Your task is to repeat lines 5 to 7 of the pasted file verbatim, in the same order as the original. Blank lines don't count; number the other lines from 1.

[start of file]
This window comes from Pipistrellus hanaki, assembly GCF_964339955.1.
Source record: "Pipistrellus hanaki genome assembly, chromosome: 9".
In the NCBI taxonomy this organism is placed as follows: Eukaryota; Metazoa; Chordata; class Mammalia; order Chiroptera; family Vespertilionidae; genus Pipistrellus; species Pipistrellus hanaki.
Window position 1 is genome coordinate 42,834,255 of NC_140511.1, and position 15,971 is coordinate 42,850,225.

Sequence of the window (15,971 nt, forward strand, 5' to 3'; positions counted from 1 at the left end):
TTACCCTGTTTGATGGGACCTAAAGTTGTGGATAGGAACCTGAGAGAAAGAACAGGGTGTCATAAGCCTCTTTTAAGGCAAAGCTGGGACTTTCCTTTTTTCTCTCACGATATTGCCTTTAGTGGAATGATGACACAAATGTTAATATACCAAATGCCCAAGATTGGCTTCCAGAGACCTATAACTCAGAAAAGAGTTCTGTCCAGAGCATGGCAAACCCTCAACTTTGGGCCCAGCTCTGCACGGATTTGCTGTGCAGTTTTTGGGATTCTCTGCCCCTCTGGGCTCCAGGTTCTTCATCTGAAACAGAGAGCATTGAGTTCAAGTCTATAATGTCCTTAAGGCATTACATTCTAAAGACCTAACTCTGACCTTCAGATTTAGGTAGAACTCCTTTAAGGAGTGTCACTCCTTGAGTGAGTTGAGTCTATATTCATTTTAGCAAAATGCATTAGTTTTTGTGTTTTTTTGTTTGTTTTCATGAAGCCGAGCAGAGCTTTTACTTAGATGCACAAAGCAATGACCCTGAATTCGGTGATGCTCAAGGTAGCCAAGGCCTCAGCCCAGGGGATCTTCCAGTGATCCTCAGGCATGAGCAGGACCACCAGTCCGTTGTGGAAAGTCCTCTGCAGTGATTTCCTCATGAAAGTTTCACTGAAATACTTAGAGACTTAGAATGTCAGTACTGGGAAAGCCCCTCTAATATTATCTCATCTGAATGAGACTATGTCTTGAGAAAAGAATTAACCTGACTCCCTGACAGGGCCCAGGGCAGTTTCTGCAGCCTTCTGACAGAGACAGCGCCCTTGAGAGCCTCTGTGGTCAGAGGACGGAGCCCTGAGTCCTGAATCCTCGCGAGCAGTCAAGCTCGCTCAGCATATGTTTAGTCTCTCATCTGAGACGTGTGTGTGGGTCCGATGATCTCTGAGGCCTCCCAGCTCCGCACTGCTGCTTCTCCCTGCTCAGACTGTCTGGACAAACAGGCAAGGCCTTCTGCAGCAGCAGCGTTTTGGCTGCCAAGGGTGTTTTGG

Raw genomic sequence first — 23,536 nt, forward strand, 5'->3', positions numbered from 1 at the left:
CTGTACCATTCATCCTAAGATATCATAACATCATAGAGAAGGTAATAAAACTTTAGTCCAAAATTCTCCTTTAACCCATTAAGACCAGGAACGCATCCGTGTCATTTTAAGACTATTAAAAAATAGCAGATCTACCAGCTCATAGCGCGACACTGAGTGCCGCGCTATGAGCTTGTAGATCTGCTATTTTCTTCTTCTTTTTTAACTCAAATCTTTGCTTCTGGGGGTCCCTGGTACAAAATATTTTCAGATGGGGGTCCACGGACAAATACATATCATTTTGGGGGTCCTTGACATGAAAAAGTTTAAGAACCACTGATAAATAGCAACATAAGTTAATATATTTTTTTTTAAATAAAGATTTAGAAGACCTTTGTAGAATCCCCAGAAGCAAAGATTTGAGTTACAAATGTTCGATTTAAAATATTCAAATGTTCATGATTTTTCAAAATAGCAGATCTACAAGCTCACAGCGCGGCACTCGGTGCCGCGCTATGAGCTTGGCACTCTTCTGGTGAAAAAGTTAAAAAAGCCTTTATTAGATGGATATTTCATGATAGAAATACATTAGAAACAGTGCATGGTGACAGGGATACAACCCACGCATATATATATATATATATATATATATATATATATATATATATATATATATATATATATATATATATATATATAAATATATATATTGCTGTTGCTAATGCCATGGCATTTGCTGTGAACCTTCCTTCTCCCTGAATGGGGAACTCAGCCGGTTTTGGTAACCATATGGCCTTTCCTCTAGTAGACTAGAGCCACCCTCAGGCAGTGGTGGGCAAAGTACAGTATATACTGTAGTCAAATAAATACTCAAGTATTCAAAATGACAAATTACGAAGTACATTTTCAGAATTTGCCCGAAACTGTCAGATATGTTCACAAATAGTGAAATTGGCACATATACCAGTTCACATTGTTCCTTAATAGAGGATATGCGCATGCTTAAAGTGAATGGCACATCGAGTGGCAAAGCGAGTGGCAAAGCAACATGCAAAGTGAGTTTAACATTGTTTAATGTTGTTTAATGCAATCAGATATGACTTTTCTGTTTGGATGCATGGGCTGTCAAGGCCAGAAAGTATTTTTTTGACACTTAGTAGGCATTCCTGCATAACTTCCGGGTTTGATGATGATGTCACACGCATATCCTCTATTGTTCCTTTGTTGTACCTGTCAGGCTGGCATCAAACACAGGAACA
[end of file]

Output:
Sequence of the window (15,971 nt, forward strand, 5' to 3'; positions counted from 1 at the left end):
TTACCCTGTTTGATGGGACCTAAAGTTGTGGATAGGAACCTGAGAGAAAGAACAGGGTGTCATAAGCCTCTTTTAAGGCAAAGCTGGGACTTTCCTTTTTTCTCTCACGATATTGCCTTTAGTGGAATGATGACACAAATGTTAATATACCAAATGCCCAAGATTGGCTTCCAGAGACCTATAACTCAGAAAAGAGTTCTGTCCAGAGCATGGCAAACCCTCAACTTTGGGCCCAGCTCTGCACGGATTTGCTGTGCAGTTTTTGGGATTCTCTGCCCCTCTGGGCTCCAGGTTCTTCATCTGAAACAGAGAGCATTGAGTTCAAGTCTATAATGTCCTTAAGGCATTACATTCTAAAGACCTAACTCTGACCTTCAGATTTAGGTAGAACTCCTTTAAGGAGTGTCACTCCTTGAGTGAGTTGAGTCTATATTCATTTTAGCAAAATGCATTAGTTTTTGTGTTTTTTTGTTTGTTTTCATGAAGCCGAGCAGAGCTTTTACTTAGATGCACAAAGCAATGACCCTGAATTCGGTGATGCTCAAGGTAGCCAAGGCCTCAGCCCAGGGGATCTTCCAGTGATCCTCAGGCATGAGCAGGACCACCAGTCCGTTGTGGAAAGTCCTCTGCAGTGATTTCCTCATGAAAGTTTCACTGAAATACTTAGAGACTTAGAATGTCAGTACTGGGAAAGCCCCTCTAATATTATCTCATCTGAATGAGACTATGTCTTGAGAAAAGAATTAACCTGACTCCCTGACAGGGCCCAGGGCAGTTTCTGCAGCCTTCTGACAGAGACAGCGCCCTTGAGAGCCTCTGTGGTCAGAGGACGGAGCCCTGAGTCCTGAATCCTCGCGAGCAGTCAAGCTCGCTCAGCATATGTTTAGTCTCTCATCTGAGACGTGTGTGTGGGTCCGATGATCTCTGAGGCCTCCCAGCTCCGCACTGCTGCTTCTCCCTGCTCAGACTGTCTGGACAAACAGGCAAGGCCTTCTGCAGCAGCAGCGTTTTGGCTGCCAAGGGTGTTTTGG

Raw genomic sequence first — 23,536 nt, forward strand, 5'->3', positions numbered from 1 at the left: